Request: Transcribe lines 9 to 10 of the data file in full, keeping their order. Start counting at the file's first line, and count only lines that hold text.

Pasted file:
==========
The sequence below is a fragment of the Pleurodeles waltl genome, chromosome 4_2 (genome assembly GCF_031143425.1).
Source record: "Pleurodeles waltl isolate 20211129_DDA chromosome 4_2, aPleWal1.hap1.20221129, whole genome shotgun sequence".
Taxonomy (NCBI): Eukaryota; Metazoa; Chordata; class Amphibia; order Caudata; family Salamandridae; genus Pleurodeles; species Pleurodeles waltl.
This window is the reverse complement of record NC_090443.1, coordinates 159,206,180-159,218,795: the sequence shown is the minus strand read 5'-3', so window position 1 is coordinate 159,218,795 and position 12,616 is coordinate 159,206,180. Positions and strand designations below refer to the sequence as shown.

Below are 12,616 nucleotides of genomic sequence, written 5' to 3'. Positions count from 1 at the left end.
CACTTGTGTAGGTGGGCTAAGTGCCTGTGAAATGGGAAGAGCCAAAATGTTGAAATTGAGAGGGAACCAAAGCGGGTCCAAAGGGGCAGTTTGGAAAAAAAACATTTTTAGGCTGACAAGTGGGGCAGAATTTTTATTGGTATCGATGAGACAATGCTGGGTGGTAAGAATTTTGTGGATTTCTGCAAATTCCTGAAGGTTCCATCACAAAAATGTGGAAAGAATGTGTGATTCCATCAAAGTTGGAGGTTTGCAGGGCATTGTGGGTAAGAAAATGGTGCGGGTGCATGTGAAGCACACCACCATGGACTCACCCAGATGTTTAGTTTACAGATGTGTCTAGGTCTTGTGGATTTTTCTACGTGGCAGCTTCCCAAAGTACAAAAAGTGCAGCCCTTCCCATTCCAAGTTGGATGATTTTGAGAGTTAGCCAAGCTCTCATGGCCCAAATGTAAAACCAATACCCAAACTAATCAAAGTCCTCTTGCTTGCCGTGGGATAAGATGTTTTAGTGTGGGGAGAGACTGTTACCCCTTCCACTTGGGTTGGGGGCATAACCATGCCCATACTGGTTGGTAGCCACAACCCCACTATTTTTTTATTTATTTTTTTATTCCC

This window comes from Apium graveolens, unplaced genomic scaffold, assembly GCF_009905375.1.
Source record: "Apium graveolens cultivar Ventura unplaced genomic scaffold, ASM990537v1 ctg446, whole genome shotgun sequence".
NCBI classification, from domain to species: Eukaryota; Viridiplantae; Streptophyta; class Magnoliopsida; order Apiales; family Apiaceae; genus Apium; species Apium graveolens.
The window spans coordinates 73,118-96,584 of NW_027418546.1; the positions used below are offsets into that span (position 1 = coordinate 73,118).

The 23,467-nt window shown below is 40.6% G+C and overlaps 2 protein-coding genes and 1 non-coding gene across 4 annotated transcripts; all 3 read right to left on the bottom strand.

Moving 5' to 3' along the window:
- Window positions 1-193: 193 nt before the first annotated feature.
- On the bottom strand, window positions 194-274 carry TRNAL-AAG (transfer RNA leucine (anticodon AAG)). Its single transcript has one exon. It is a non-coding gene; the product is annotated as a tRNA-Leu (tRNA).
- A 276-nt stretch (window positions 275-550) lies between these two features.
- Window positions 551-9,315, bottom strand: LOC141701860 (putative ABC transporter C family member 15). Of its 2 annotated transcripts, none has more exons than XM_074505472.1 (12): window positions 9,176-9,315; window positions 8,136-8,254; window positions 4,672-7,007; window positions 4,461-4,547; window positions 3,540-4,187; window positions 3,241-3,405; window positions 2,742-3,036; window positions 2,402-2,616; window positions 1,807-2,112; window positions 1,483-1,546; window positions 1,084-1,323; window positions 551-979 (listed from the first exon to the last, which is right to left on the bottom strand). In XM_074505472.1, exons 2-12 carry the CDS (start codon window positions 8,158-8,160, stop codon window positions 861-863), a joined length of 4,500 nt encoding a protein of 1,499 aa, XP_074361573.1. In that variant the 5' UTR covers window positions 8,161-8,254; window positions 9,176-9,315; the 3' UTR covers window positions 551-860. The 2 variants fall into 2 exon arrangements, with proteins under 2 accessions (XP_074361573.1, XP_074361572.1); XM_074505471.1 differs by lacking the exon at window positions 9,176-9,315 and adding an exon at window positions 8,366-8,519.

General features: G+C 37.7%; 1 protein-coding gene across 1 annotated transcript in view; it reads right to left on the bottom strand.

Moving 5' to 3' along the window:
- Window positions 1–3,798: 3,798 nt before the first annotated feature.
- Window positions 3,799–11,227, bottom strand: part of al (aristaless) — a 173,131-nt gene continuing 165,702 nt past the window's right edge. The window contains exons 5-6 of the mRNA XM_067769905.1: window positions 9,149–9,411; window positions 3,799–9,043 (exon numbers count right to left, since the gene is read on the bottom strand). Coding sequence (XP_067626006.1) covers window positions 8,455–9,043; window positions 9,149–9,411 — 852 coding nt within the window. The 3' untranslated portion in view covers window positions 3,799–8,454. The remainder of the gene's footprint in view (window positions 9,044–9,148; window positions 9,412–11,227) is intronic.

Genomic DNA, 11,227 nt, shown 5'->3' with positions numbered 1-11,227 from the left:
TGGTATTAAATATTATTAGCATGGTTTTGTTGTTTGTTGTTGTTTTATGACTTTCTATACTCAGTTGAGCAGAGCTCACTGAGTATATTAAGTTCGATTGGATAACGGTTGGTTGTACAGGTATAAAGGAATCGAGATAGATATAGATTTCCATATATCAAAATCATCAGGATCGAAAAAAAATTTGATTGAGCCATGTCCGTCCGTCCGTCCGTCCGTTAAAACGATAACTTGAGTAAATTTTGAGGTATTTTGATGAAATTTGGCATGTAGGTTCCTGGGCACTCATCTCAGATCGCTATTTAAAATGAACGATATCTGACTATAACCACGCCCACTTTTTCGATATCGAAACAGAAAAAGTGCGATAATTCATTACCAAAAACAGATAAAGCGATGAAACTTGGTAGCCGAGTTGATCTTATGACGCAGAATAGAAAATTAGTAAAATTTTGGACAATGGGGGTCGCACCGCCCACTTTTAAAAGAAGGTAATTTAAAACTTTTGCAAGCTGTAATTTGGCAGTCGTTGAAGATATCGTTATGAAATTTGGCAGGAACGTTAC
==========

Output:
NCBI classification, from domain to species: Eukaryota; Viridiplantae; Streptophyta; class Magnoliopsida; order Apiales; family Apiaceae; genus Apium; species Apium graveolens.
The window spans coordinates 73,118-96,584 of NW_027418546.1; the positions used below are offsets into that span (position 1 = coordinate 73,118).